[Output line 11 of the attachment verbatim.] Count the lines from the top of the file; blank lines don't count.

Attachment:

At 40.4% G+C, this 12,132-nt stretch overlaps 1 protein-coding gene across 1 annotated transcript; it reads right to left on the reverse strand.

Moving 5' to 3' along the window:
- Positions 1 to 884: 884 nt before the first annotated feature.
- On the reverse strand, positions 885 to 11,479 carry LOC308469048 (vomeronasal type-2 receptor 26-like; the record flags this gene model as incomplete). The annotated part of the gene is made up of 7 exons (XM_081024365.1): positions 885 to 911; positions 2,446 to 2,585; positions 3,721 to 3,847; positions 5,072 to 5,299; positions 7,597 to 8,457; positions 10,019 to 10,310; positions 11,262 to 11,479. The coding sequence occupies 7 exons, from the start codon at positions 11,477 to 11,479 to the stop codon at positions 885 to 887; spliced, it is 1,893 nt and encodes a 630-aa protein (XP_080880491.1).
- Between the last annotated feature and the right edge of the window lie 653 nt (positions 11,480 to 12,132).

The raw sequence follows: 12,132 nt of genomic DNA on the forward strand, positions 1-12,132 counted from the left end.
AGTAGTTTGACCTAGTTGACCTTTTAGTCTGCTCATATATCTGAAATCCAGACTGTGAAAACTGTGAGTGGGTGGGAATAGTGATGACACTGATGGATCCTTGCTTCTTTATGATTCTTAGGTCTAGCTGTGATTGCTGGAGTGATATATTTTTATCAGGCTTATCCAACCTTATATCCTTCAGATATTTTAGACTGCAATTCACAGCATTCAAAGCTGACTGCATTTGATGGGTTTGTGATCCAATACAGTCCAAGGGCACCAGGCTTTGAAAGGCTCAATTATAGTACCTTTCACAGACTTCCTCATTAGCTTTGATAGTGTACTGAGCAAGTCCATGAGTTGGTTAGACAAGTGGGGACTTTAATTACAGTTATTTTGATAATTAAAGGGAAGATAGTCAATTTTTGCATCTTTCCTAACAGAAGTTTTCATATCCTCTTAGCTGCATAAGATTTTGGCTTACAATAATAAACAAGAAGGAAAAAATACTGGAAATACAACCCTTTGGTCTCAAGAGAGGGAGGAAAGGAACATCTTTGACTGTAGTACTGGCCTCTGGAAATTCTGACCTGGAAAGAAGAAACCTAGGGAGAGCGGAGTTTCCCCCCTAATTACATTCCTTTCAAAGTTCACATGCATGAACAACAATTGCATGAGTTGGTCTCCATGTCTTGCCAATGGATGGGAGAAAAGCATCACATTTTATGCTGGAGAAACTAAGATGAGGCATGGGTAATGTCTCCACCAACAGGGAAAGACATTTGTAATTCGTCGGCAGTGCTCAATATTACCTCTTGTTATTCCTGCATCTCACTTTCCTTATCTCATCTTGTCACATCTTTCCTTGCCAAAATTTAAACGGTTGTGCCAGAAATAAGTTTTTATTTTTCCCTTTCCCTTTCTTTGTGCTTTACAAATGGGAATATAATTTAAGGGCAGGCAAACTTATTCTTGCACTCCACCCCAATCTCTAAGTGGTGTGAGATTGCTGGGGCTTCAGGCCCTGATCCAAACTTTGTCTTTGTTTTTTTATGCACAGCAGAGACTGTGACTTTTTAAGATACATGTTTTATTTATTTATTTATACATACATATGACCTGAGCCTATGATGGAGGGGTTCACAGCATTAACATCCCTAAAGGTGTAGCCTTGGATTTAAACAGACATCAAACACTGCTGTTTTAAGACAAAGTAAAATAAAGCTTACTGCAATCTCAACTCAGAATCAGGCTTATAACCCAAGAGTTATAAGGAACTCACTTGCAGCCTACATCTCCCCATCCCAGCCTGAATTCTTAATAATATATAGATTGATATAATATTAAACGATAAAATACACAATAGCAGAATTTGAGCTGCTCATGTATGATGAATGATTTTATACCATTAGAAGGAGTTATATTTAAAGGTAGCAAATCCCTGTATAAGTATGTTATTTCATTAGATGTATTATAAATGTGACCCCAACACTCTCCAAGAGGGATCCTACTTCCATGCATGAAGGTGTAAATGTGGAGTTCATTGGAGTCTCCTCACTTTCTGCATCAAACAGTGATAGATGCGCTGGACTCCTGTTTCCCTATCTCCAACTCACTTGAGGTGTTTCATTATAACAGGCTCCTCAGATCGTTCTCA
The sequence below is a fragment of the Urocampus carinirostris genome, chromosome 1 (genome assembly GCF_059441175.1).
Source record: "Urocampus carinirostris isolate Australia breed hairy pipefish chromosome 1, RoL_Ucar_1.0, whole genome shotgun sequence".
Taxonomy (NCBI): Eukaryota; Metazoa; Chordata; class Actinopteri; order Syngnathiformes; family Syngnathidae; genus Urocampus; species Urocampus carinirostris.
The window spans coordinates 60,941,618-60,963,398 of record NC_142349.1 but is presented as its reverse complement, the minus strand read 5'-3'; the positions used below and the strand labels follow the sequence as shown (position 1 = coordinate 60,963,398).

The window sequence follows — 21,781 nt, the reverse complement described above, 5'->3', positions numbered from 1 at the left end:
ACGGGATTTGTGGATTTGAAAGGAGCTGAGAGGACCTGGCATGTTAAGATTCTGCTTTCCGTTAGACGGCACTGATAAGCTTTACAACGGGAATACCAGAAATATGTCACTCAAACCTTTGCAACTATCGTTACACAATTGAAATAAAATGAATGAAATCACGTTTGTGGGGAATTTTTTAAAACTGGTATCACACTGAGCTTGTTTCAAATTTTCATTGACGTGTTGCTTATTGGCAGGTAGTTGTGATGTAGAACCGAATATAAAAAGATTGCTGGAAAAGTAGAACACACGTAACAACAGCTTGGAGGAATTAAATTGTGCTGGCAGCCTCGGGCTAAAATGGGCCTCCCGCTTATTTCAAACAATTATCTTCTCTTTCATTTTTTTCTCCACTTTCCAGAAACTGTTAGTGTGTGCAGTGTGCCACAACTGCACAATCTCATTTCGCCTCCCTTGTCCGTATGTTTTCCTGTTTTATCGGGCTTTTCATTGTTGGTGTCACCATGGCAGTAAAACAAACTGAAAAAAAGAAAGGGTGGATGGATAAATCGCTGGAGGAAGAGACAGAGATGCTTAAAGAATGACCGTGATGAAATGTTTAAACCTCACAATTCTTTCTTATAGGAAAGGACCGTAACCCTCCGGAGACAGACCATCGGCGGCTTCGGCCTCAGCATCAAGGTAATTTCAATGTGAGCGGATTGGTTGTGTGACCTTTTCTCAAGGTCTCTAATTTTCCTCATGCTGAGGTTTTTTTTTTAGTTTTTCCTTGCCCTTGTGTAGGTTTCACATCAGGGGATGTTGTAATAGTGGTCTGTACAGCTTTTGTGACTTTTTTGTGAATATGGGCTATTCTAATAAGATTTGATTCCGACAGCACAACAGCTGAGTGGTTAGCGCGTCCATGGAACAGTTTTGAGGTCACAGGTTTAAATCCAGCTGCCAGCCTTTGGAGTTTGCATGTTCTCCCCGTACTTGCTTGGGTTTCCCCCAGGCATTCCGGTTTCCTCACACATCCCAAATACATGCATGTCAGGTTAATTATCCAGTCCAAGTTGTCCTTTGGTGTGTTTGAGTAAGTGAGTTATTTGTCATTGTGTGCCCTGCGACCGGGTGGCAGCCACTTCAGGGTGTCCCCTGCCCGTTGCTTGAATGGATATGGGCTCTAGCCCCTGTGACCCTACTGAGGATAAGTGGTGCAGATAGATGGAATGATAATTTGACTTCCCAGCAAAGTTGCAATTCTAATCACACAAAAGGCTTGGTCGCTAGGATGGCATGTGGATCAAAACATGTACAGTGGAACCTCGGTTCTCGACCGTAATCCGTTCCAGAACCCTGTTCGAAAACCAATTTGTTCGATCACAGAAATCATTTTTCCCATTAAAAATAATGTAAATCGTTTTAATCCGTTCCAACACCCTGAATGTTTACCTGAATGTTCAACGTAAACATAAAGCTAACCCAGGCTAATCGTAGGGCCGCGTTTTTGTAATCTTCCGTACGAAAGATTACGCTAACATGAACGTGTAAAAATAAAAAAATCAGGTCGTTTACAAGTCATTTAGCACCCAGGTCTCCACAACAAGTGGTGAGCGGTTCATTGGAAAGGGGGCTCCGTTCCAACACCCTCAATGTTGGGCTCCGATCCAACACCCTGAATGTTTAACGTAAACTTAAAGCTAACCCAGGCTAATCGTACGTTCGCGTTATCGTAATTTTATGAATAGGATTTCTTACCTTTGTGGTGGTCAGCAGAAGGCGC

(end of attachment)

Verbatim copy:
The window spans coordinates 60,941,618-60,963,398 of record NC_142349.1 but is presented as its reverse complement, the minus strand read 5'-3'; the positions used below and the strand labels follow the sequence as shown (position 1 = coordinate 60,963,398).